7 April – 21 July 2019

From the Shore considers the influence of Māori filmmakers Barry Barclay and Merata Mita on a current generation of artists, specifically those working with moving image. Barclay and Mita were forerunners in making films by Māori, about Māori, for Māori. Through their work in film, television and writing, Barclay and Mita set out some core concerns of indigenous filmmaking internationally, ranging from control over production through to community-based models of filming and upending technical conventions, such as staged interviews.

From the Shore brings together contemporary works that echo Barclay and Mita’s strategies and philosophies. The exhibition takes its title from Barclay’s metaphor of indigenous cinema as ‘a camera on the shore’ that reverses the direction of the colonial gaze.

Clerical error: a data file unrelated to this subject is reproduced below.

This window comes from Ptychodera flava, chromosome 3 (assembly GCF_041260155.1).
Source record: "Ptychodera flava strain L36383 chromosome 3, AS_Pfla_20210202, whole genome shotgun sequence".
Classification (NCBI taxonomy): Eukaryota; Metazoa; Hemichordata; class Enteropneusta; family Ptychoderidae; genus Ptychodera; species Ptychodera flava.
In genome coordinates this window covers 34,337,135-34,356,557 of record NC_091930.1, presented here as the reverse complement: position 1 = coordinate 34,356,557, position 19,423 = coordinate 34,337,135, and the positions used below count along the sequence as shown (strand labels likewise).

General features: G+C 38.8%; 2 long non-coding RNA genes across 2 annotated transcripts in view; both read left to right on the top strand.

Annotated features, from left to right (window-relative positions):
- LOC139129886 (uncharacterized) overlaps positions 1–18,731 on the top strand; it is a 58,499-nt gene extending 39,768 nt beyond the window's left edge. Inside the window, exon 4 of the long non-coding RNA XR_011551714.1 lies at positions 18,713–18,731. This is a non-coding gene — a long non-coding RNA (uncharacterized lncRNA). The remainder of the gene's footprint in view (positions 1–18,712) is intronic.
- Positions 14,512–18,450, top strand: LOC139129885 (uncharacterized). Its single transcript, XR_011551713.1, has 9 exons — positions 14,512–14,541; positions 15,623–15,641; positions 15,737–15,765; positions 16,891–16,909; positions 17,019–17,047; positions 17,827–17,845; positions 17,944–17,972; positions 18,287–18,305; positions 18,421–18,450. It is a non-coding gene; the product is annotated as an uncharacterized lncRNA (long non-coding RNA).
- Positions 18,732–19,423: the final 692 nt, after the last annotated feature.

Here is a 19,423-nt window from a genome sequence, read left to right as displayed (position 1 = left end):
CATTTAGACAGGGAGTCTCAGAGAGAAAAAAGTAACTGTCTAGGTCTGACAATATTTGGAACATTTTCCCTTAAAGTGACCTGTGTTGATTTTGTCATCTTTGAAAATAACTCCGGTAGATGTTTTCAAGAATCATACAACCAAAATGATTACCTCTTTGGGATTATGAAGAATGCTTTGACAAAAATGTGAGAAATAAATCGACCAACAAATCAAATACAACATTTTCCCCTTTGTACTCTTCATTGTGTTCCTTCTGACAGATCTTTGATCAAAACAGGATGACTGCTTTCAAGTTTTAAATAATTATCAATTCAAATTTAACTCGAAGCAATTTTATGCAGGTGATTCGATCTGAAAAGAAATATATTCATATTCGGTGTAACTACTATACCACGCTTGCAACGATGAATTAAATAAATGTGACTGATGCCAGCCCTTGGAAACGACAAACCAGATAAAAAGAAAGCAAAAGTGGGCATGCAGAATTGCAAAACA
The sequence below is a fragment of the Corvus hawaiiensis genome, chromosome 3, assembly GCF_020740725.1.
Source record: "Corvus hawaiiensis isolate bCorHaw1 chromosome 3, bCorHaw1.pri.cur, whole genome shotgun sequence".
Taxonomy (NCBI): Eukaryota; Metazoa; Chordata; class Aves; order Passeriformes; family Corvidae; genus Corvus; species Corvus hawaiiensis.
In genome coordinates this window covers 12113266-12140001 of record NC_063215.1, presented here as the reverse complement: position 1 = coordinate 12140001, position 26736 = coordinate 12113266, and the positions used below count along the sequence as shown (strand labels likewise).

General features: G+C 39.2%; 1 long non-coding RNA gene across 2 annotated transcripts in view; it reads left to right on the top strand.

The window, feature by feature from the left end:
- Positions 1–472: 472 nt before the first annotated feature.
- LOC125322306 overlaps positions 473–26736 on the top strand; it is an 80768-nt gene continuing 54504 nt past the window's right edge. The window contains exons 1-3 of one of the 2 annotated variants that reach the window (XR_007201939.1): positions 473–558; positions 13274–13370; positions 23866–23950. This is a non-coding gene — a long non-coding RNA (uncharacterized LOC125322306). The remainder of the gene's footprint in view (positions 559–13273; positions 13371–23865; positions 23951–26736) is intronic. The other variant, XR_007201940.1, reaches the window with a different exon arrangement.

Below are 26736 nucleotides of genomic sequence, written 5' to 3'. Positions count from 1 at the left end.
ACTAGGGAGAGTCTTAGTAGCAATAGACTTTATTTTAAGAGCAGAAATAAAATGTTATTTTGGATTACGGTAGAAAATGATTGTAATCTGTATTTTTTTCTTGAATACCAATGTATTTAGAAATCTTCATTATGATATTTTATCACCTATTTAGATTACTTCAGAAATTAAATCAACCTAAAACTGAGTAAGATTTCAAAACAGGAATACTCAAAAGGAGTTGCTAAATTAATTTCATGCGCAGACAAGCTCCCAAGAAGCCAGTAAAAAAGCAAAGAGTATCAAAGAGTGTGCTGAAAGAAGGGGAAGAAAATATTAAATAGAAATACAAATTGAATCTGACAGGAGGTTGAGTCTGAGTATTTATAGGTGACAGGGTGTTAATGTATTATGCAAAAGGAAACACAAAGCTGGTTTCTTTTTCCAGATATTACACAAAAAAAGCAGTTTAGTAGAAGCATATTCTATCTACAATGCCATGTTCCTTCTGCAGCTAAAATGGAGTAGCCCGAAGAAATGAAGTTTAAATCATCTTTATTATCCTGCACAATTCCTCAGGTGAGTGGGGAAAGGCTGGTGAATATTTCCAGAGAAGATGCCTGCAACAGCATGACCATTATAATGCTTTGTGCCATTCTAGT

Featuring work by Tanu Gago, Robert George, Tracey Moffatt, Nova Paul, Lisa Reihana and Tuafale Tanoa’i, aka Linda T.

Listen to an interview by Kim Hill with curator, Ioana Gordon-Smith and Pataka Director, Reuben Friend.
Radio Waatea news mentions From The Shore here.

You might also be interested in Māori Moving Image: An Open Archive , an exhibition that explores the histories of Māori artist moving image from the 1970s to today. Curated by Bridget Reweti and Melanie Oliver, it’s on at The Dowse Art Museum, 30 March – 21 July.

From the Shore is curated by loana Gordon-Smith for Te Uru Waitākere Contemporary Gallery

From the Shore is presented in partnership with Ngā Taonga Sound & Vision




Past Exhibitions

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